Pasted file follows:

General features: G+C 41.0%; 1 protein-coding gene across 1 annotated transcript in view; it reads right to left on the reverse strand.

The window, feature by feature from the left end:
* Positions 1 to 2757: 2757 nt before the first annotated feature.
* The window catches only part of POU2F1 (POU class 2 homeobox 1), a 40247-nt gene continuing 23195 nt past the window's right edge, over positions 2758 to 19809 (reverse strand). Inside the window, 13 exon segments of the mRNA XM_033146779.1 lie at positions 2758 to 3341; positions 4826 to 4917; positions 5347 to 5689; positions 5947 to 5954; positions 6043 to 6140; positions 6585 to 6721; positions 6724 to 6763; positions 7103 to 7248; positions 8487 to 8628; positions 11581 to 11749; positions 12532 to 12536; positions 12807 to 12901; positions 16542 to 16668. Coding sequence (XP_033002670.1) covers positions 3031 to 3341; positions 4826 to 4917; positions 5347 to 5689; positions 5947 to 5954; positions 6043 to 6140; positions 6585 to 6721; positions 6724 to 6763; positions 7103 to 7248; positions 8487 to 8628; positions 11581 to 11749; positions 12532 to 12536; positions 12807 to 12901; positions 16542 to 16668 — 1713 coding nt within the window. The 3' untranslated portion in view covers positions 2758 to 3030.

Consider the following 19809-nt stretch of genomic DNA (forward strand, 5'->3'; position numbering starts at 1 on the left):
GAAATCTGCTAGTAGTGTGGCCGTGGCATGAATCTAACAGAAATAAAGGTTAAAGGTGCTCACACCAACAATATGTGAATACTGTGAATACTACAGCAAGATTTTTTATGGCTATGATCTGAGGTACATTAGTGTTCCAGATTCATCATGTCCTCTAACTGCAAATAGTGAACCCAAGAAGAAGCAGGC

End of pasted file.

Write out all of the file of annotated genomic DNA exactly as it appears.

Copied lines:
General features: G+C 41.0%; 1 protein-coding gene across 1 annotated transcript in view; it reads right to left on the reverse strand.

The window, feature by feature from the left end:
* Positions 1 to 2757: 2757 nt before the first annotated feature.
* The window catches only part of POU2F1 (POU class 2 homeobox 1), a 40247-nt gene continuing 23195 nt past the window's right edge, over positions 2758 to 19809 (reverse strand). Inside the window, 13 exon segments of the mRNA XM_033146779.1 lie at positions 2758 to 3341; positions 4826 to 4917; positions 5347 to 5689; positions 5947 to 5954; positions 6043 to 6140; positions 6585 to 6721; positions 6724 to 6763; positions 7103 to 7248; positions 8487 to 8628; positions 11581 to 11749; positions 12532 to 12536; positions 12807 to 12901; positions 16542 to 16668. Coding sequence (XP_033002670.1) covers positions 3031 to 3341; positions 4826 to 4917; positions 5347 to 5689; positions 5947 to 5954; positions 6043 to 6140; positions 6585 to 6721; positions 6724 to 6763; positions 7103 to 7248; positions 8487 to 8628; positions 11581 to 11749; positions 12532 to 12536; positions 12807 to 12901; positions 16542 to 16668 — 1713 coding nt within the window. The 3' untranslated portion in view covers positions 2758 to 3030.

Consider the following 19809-nt stretch of genomic DNA (forward strand, 5'->3'; position numbering starts at 1 on the left):
GAAATCTGCTAGTAGTGTGGCCGTGGCATGAATCTAACAGAAATAAAGGTTAAAGGTGCTCACACCAACAATATGTGAATACTGTGAATACTACAGCAAGATTTTTTATGGCTATGATCTGAGGTACATTAGTGTTCCAGATTCATCATGTCCTCTAACTGCAAATAGTGAACCCAAGAAGAAGCAGGC